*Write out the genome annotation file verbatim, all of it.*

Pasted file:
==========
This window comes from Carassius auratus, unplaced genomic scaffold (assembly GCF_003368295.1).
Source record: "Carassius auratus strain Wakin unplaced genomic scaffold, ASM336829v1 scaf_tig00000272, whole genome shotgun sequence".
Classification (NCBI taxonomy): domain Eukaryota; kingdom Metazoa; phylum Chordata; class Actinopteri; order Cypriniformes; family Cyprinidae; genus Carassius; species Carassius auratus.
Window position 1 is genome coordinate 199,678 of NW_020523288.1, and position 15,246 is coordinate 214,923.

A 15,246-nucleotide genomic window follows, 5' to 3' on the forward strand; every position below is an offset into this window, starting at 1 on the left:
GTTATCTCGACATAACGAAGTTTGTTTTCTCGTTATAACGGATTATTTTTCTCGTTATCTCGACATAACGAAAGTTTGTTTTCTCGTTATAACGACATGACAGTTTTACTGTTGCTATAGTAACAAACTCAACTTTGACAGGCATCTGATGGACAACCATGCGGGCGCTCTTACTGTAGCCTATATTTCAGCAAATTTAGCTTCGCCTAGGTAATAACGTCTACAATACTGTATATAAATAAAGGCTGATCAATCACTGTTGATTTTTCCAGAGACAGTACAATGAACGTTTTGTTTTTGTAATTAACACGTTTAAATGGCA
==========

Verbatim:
This window comes from Carassius auratus, unplaced genomic scaffold (assembly GCF_003368295.1).
Source record: "Carassius auratus strain Wakin unplaced genomic scaffold, ASM336829v1 scaf_tig00000272, whole genome shotgun sequence".
Classification (NCBI taxonomy): domain Eukaryota; kingdom Metazoa; phylum Chordata; class Actinopteri; order Cypriniformes; family Cyprinidae; genus Carassius; species Carassius auratus.
Window position 1 is genome coordinate 199,678 of NW_020523288.1, and position 15,246 is coordinate 214,923.

A 15,246-nucleotide genomic window follows, 5' to 3' on the forward strand; every position below is an offset into this window, starting at 1 on the left:
GTTATCTCGACATAACGAAGTTTGTTTTCTCGTTATAACGGATTATTTTTCTCGTTATCTCGACATAACGAAAGTTTGTTTTCTCGTTATAACGACATGACAGTTTTACTGTTGCTATAGTAACAAACTCAACTTTGACAGGCATCTGATGGACAACCATGCGGGCGCTCTTACTGTAGCCTATATTTCAGCAAATTTAGCTTCGCCTAGGTAATAACGTCTACAATACTGTATATAAATAAAGGCTGATCAATCACTGTTGATTTTTCCAGAGACAGTACAATGAACGTTTTGTTTTTGTAATTAACACGTTTAAATGGCA